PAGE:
If you’re thinking of becoming an electrician, there are some dangers you’ll face on the job. Learn more about the hazards electricians can face while working.
Trips, Slips, & Falls
While you may think of electricians as people who mostly work in homes or buildings with controlled settings, electricians often work in potentially dangerous places, like roofs, ceilings, and attics. In such settings, a misplaced step could lead to a fall and serious injury.
Every job comes with the danger of slips and falls, but with electricians, it means more than just a bump or bruise. That’s why an electrician’s footwear is critical to their safety—they need shoes and boots that will offer stable traction in environments where it’s most needed.
Cuts & Abrasions
Like many workers who install and fix equipment, electricians regularly work with sharp and tough tools, from knives and pliers to screwdrivers and clippers. Often, the environment is less than ideal for electricians handling these tools as they routinely work in cramped, dark areas with limited visibility or space.
Naturally, accidents can occur in these tight spaces, and cuts and abrasions are not uncommon. Every electrician needs quality protective gloves and clothing to keep their fingers, hands, and arms safe while working.
As mentioned, electricians have to work in various settings that can be hazardous to their health. It’s not unusual for an electrician to work in a dusty attic or a moldy basement, and they have to be aware of toxins like asbestos, mold, and lead.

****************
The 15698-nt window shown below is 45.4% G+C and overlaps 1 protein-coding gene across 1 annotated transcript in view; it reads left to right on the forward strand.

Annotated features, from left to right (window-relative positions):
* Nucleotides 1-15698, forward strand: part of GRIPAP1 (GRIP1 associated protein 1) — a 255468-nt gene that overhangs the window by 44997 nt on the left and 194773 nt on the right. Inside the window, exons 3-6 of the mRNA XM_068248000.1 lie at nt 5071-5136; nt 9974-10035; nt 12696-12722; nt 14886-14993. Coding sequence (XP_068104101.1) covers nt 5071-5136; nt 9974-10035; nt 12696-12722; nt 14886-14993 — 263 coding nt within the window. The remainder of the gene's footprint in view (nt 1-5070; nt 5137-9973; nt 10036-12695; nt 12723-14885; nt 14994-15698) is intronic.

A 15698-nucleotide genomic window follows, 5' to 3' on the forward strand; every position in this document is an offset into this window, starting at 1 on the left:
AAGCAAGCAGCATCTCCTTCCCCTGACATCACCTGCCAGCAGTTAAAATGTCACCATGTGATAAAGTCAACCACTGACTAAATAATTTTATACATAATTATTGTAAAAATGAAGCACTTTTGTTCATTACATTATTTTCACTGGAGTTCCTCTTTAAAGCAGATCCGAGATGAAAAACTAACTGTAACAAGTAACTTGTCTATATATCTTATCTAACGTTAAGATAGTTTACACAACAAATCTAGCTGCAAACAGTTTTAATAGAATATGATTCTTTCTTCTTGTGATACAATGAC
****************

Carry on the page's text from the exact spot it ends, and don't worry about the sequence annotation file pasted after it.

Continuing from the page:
That’s why electricians typically have face and lung protection on hand, like masks and goggles, so they can do their work without fear of toxin exposure.
Of course, the most prominent danger you could face if you become an electrician would be an electrical shock. Working with electrical wiring and equipment naturally brings the danger of electrocution.
An electric shock injury can range from a harmless zap you barely feel to a severe electrocution that burns skin tissue and nerves, and can cause dire injuries like cardiac arrest. Safety training and apprenticeships are crucial for electricians to learn the electrical shock dangers they’ll face on the job and how to avoid and prevent them.
Along with electric shocks, electricians must be cautious of arc flashes. An arc flash occurs when an electric current passes through the air between conductors without insulation.
An arc flash can look and sound like a sudden electrical explosion; it can happen instantly and severely burn anyone caught in the path or nearby. Therefore, electricians must wear flame-resistant clothing as protection against burns in environments with arc flash dangers.
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